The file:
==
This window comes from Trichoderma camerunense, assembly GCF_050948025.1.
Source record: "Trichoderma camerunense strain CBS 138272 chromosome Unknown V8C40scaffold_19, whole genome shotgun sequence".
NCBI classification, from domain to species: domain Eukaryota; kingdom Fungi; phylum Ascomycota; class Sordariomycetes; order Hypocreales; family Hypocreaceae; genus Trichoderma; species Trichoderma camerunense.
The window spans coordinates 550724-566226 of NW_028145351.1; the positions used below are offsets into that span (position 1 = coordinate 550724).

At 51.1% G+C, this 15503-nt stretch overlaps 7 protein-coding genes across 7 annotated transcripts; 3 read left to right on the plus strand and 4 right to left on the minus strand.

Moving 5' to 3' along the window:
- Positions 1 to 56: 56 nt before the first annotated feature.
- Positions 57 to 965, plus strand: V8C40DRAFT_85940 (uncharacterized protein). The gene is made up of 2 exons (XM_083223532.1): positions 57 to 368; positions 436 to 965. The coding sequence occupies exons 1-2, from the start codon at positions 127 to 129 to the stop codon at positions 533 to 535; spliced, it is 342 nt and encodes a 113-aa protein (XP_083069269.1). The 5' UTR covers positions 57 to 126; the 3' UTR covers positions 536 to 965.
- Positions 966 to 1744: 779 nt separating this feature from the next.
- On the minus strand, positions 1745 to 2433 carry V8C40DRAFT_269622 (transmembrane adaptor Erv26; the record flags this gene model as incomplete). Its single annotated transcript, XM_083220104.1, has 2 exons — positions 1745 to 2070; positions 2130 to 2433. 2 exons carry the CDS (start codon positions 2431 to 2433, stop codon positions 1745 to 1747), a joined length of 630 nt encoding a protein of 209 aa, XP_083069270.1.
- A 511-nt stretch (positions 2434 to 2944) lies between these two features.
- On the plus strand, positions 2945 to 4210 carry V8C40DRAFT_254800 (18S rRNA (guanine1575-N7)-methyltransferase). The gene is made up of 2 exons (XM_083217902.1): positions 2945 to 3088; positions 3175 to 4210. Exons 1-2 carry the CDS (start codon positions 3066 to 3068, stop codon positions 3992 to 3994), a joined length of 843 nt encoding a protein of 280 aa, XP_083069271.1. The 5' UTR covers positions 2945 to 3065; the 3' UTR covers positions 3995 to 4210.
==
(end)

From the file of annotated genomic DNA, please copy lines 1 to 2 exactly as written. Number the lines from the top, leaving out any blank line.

This window comes from Trichoderma camerunense, assembly GCF_050948025.1.
Source record: "Trichoderma camerunense strain CBS 138272 chromosome Unknown V8C40scaffold_19, whole genome shotgun sequence".